Creating computational thinkers
Workshop helps grade school teachers integrate computer science in classroom
11:25 a.m., July 3, 2013--Although computers are an integral part of daily life and critical to the functioning of modern society, only nine states nationwide are counting computer science (CS) courses as a core requirement in K-12 education, according to a report released by the Association for Computing Machinery. Currently, the state of Delaware counts CS courses as an elective.
The findings of the report were cited by Lori Pollock, professor in the University of Delaware’s Department of Computer and Information Sciences, as she addressed Delaware middle and high school teachers at the start of the Partner 4CS workshop held June 24-28 at Memorial Hall.
Defining and defending the cyber-landscape
The workshop was sponsored under the CS10K Project, a National Science Foundation funded project that aims to enhance the rigor of computing courses in 10,000 schools taught by 10,000 well-trained teachers through knowledge-based partnerships.
In an effort to implement an enhanced CS curriculum in Delaware and surrounding states, local teachers worked with UD computer and information sciences faculty to learn how to integrate CS principles, concepts, lesson planning and pedagogy into their classrooms.
Terrence Harvey, associate professor of computer and information sciences at UD, said Delaware teachers recognize how important CS is to their students’ education and will have to convince their school administrators to add the curriculum to their current lessons.
“There’s no extra time in a school day, so if we put computer science in, what’s going to come out? The answer is that these computer science lessons have to incorporate math, biology, physics, chemistry, or whatever it is that the students will already be learning,” said Harvey.
To help do that, the teachers were encouraged to see that many of the lessons they teach already contain opportunities for significant computational thinking. In addition, they were introduced to Scratch, an educational programming language that allows students to create games, simulations, animated stories, interactive art, music and more.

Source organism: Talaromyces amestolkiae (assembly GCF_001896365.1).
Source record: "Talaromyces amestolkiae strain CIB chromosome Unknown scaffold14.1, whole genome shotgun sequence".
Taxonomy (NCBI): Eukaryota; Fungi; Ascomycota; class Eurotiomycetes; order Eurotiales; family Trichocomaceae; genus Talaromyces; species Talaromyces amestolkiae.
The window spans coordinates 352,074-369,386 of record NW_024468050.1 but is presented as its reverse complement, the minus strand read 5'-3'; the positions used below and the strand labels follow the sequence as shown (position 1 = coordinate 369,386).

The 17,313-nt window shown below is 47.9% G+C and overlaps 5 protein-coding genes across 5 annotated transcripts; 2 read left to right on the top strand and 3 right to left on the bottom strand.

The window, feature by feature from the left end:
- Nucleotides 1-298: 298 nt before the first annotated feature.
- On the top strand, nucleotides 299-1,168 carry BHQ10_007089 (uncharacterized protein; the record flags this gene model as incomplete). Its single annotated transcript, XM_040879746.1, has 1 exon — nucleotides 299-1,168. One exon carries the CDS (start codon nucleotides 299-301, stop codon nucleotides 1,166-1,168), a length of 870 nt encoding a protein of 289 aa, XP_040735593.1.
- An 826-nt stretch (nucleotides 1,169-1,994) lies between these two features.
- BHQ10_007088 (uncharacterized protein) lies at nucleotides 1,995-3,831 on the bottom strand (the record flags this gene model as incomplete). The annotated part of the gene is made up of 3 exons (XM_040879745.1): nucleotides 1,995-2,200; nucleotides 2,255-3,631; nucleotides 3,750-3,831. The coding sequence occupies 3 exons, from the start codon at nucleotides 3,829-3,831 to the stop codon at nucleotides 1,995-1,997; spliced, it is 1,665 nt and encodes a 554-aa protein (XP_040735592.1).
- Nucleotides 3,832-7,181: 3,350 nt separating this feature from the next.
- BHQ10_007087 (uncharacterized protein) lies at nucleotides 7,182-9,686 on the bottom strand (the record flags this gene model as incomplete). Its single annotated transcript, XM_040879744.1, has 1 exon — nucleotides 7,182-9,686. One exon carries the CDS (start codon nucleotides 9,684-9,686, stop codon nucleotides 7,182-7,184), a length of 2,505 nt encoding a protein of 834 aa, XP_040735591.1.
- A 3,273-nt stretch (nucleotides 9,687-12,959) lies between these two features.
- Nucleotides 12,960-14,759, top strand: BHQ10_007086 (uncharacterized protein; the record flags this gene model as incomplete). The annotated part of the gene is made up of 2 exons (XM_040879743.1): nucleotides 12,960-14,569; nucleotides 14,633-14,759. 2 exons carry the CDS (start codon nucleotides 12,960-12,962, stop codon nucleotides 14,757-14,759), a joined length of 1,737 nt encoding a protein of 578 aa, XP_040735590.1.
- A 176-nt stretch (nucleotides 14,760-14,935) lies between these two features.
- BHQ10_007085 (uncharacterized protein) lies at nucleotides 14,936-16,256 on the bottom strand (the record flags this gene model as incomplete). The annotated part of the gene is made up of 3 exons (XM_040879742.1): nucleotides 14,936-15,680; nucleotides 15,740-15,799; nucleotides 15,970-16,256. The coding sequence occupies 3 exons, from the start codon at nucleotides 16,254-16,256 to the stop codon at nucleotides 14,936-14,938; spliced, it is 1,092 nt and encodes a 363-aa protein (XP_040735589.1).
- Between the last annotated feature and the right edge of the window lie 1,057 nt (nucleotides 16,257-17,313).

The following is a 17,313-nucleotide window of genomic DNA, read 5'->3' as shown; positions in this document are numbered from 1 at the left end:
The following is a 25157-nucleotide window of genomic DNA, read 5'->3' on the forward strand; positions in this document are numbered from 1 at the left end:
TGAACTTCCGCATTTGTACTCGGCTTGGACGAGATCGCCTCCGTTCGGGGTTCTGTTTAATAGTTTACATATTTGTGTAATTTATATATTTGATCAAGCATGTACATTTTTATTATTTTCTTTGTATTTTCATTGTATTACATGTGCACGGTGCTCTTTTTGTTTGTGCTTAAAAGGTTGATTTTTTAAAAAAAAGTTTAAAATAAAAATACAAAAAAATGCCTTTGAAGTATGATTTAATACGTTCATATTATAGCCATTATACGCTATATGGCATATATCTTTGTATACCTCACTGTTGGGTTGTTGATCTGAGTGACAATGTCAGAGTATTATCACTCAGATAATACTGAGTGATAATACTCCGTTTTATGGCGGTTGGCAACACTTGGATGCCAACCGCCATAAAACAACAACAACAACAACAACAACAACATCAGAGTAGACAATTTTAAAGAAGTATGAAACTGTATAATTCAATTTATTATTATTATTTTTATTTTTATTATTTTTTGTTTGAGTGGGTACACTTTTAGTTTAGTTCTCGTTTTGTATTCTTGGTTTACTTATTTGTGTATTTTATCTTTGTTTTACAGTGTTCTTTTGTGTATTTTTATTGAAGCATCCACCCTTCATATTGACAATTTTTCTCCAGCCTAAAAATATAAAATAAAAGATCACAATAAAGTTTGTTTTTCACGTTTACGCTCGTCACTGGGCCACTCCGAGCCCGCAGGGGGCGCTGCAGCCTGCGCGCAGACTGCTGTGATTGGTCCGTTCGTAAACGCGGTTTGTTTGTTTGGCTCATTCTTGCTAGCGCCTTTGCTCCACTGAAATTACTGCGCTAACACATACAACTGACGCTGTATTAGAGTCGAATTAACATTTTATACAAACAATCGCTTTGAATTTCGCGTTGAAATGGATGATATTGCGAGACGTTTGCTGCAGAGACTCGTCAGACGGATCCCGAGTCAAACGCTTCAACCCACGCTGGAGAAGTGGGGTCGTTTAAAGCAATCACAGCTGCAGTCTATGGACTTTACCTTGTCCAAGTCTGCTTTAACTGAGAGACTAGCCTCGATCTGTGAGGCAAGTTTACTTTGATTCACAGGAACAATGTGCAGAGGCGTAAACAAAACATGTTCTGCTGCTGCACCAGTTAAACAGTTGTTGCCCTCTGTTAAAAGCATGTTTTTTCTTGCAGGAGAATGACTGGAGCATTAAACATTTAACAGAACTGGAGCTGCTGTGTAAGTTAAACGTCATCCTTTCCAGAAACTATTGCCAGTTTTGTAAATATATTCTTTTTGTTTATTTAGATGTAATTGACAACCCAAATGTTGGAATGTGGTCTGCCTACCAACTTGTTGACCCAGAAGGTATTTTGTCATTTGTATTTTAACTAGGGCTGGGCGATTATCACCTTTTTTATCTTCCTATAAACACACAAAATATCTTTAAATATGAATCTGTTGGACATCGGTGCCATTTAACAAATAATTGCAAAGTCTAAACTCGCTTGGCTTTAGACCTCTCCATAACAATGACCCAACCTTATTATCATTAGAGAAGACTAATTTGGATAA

Michael Wisniewski, an eighth grade math instructor at Newark Charter School for 10 years, said the workshop helps teachers stay on the cutting edge of teaching methods and tools.
Integrating computer science principles into lessons will train students in critical thinking and logic skills, and to make connections, which Wisniewski said he believes needs to be emphasized in all subjects.
“With programming, the computer only does what you tell it to do, so you have to be very clear with your algorithms, which gets students thinking logically, and I think that’s the biggest thing from this conference that I will take back to my math classes,” he said.
Another key component of the workshop is to provide teachers and counselors with strategies to attract and recruit students, particularly traditionally under-represented groups, such as girls, to the field.
Chrystalla Mouza, UD associate professor of instructional technology in the School of Education and a co-investigator of the NSF grant, said increasing female interest involves informing them of the wide-range of career opportunities available and breaking the CS stereotype of individuals working in isolation.
The educators are also equipped with knowledge of how computer science is relevant in solving societal problems.
“We know that girls are more likely to get involved with computing when they use it in a larger societal context. Also, the computing tools we use, such as Scratch, are a great venue for supportive creative work, and are likely to be appealing to girls,” Mouza said.
In order for computer science to become an integral part of grade school education, Mouza said the most important step to take is to continue to increase teacher learning and offer professional development.
Additionally, she said building a community of teachers who integrate CS into their curricula can become part of a national movement that will put increased attention on developing computational thinking among students.
If that can be accomplished, and all students have early access to programming languages such as Scratch, it “will help build 21st century skills in problem solving, creative thinking and innovation” among students, Mouza said.
Article by Collette L. O’Neal
Photos by Doug Baker